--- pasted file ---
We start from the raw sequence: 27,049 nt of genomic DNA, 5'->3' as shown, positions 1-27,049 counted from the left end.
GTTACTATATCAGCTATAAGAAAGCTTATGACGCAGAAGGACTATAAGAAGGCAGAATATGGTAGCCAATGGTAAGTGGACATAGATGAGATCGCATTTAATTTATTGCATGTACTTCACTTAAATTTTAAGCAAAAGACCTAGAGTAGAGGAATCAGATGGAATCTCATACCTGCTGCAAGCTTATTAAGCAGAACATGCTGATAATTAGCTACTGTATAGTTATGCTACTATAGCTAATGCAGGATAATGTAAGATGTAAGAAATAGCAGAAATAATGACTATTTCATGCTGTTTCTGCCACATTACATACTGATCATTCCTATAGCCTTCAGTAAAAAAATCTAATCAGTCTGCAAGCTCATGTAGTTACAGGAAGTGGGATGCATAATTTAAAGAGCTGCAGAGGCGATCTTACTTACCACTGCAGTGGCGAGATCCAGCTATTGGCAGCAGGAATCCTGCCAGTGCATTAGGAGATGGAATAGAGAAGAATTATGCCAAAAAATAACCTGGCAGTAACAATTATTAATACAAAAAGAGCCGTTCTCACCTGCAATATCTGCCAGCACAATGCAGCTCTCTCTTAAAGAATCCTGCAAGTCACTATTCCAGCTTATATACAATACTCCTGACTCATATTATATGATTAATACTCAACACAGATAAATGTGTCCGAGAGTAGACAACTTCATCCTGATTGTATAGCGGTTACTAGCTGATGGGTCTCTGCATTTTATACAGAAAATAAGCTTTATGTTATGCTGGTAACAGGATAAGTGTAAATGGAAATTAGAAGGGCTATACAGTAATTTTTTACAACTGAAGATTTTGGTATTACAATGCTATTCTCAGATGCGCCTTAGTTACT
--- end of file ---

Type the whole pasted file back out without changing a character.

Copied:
We start from the raw sequence: 27,049 nt of genomic DNA, 5'->3' as shown, positions 1-27,049 counted from the left end.
GTTACTATATCAGCTATAAGAAAGCTTATGACGCAGAAGGACTATAAGAAGGCAGAATATGGTAGCCAATGGTAAGTGGACATAGATGAGATCGCATTTAATTTATTGCATGTACTTCACTTAAATTTTAAGCAAAAGACCTAGAGTAGAGGAATCAGATGGAATCTCATACCTGCTGCAAGCTTATTAAGCAGAACATGCTGATAATTAGCTACTGTATAGTTATGCTACTATAGCTAATGCAGGATAATGTAAGATGTAAGAAATAGCAGAAATAATGACTATTTCATGCTGTTTCTGCCACATTACATACTGATCATTCCTATAGCCTTCAGTAAAAAAATCTAATCAGTCTGCAAGCTCATGTAGTTACAGGAAGTGGGATGCATAATTTAAAGAGCTGCAGAGGCGATCTTACTTACCACTGCAGTGGCGAGATCCAGCTATTGGCAGCAGGAATCCTGCCAGTGCATTAGGAGATGGAATAGAGAAGAATTATGCCAAAAAATAACCTGGCAGTAACAATTATTAATACAAAAAGAGCCGTTCTCACCTGCAATATCTGCCAGCACAATGCAGCTCTCTCTTAAAGAATCCTGCAAGTCACTATTCCAGCTTATATACAATACTCCTGACTCATATTATATGATTAATACTCAACACAGATAAATGTGTCCGAGAGTAGACAACTTCATCCTGATTGTATAGCGGTTACTAGCTGATGGGTCTCTGCATTTTATACAGAAAATAAGCTTTATGTTATGCTGGTAACAGGATAAGTGTAAATGGAAATTAGAAGGGCTATACAGTAATTTTTTACAACTGAAGATTTTGGTATTACAATGCTATTCTCAGATGCGCCTTAGTTACT